USDA officials to testify at SNAP hearing, focus on SNAP payment rate |

USDA officials to testify at SNAP hearing, focus on SNAP payment rate

For several years, anti-hunger advocates have cited the low payment error rate in the Supplemental Nutrition Assistance Program as primary evidence that the nation’s largest nutrition program works.

But today (Sept. 14), officials from the agriculture department and USDA’s Office of the Inspector General are expected to testify it is no longer possible to determine the payment error rate for the program once known as food stamps because the recordkeeping at the state agencies that administer SNAP has been so poor, and because the agencies have resisted attempts from USDA’s Food and Nutrition Service to determine what the actual error rate is.

The testimony is likely to provide a challenge to both anti-hunger and farm leaders who have resisted conservative criticism that SNAP is out of control and should be turned into a block grant to the states. Some anti-hunger advocates may not be pleased the committee is highlighting the problem.

But Senate Agriculture Committee Chairman Pat Roberts, R-Kan., has long held the view that USDA nutrition programs have to be above reproach. The hearing appears to be the beginning of an attempt to rectify these problems as part of farm bill reauthorization.

According to USDA, the national error rate for overpayments and underpayments fell from 9 percent in fiscal year 2000 to 6.63 percent in 2003 to 3.22 percent in 2014.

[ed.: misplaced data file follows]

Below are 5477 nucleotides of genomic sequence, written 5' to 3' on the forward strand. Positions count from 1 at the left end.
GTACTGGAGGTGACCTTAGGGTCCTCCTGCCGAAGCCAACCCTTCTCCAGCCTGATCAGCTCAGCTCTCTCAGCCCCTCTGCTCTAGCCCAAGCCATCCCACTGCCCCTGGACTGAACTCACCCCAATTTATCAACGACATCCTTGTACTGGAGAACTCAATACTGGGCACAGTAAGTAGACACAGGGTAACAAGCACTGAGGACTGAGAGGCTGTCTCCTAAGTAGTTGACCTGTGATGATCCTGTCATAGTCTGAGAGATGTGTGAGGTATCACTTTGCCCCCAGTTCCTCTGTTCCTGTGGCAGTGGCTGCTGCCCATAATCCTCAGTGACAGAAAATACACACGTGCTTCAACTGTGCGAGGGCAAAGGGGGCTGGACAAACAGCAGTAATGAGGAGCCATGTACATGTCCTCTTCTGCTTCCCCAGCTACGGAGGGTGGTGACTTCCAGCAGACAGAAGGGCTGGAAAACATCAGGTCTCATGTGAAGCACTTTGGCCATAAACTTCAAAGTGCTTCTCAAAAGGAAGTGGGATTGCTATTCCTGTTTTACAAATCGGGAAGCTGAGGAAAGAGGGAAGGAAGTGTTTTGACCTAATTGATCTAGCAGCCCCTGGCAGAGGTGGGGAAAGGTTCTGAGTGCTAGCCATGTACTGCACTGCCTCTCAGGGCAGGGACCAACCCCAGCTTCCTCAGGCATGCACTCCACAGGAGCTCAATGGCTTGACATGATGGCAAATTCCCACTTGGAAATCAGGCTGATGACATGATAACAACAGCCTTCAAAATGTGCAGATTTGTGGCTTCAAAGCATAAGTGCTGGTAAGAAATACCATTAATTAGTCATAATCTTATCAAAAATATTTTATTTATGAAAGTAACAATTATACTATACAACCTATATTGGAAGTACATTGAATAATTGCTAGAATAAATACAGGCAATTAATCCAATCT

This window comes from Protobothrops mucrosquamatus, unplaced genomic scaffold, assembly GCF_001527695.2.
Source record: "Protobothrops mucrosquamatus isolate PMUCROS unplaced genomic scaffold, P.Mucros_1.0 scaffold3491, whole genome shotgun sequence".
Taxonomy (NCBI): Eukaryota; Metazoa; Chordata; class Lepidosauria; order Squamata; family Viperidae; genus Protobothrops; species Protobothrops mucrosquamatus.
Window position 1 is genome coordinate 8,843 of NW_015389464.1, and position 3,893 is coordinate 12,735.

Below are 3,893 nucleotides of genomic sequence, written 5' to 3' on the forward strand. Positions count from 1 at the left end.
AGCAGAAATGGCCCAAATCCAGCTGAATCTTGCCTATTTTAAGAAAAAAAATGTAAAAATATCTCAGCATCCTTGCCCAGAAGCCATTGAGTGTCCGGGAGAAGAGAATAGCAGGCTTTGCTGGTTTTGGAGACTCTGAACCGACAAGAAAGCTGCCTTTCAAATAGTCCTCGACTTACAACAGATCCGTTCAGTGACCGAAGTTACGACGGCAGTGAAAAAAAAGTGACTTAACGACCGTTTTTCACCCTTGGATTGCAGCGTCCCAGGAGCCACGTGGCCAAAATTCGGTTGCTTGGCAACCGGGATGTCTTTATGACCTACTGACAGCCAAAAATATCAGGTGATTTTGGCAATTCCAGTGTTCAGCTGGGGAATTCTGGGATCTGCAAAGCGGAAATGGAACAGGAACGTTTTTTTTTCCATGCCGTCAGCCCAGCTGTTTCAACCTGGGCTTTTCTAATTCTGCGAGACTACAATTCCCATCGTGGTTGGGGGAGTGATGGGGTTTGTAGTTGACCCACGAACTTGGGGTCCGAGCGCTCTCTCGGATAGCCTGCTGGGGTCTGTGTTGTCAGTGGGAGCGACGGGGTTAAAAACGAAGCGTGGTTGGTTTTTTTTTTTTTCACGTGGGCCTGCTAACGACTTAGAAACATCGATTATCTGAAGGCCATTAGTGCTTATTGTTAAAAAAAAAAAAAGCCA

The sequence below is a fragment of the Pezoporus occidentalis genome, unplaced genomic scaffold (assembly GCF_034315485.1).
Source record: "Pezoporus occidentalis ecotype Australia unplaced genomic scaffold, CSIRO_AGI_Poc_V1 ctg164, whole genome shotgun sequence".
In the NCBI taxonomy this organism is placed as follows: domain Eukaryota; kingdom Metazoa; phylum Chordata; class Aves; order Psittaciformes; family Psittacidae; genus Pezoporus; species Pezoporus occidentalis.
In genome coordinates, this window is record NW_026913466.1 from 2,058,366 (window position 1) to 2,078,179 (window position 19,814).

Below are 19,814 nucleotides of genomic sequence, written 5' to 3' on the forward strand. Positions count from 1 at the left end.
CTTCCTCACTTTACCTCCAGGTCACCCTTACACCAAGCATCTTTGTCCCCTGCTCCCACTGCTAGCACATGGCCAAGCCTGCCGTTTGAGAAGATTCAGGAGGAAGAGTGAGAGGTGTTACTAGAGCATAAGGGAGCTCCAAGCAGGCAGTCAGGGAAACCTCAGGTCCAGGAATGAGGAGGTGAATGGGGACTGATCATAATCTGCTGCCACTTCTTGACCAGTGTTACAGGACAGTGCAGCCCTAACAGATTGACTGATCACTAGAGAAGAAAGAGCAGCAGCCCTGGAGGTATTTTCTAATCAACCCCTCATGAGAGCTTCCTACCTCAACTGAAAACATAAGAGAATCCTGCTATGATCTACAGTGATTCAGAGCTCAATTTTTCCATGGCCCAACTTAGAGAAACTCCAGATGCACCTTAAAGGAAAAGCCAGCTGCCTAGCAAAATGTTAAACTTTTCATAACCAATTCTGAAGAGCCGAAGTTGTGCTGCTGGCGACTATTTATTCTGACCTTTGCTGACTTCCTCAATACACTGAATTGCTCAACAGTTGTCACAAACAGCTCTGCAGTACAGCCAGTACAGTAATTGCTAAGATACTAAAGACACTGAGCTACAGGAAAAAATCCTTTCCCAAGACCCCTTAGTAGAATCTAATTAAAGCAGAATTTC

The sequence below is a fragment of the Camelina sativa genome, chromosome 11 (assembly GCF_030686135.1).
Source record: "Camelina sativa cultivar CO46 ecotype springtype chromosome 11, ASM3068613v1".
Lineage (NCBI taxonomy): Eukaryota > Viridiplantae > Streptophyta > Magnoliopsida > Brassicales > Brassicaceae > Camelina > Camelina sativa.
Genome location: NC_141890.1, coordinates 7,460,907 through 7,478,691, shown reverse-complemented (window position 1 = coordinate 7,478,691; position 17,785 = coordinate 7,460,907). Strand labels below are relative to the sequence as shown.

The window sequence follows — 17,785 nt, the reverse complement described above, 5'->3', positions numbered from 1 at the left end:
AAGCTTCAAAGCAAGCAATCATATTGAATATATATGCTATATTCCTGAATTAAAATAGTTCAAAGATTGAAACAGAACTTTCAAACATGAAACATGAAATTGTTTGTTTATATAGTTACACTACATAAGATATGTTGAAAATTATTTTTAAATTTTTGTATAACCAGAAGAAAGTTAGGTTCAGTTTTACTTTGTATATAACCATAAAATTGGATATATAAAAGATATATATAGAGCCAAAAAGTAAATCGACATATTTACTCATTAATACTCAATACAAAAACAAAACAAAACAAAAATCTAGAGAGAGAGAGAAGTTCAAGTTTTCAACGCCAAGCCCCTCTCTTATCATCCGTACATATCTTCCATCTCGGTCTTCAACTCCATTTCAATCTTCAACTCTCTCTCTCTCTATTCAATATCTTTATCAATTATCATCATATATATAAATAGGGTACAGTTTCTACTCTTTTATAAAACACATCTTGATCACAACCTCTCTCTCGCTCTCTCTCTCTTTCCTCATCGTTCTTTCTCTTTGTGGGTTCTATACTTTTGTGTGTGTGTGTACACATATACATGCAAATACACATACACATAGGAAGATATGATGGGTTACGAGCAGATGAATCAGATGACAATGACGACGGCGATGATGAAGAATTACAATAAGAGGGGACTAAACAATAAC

But since then FNS found the states have so weakened the quality control process that it has been impossible to determine the error rate. Although FNS has investigated the states, testimony by the inspector general’s office also is expected to fault FNS’s oversight of the program. The Justice Department also has become involved in the situation in some states.

Bonuses to the states for high payment-accuracy rates are believed to have encouraged the states to try to hide errors.

Although SNAP critics in the past have cited anecdotal cases of individuals who have gotten benefits inappropriately, this testimony is expected not to focus on program participants but on FNS and the state agencies that run the program.

Although even the 3.22 percent error rate meant USDA and the states were wasting about $10 billion per year in taxpayer funds, the amount was small in comparison with $71 billion in total spending. But a higher error rate could mean that much more taxpayer money has been misspent.

A second panel will focus on issues such as how to help SNAP beneficiaries find work and a pilot project for online SNAP purchases.

Written testimony from the witnesses is expected to be posted on the committee website about 15 minutes before the hearing begins at 9:30 a.m. in Room 216 of the Hart Senate Office Building.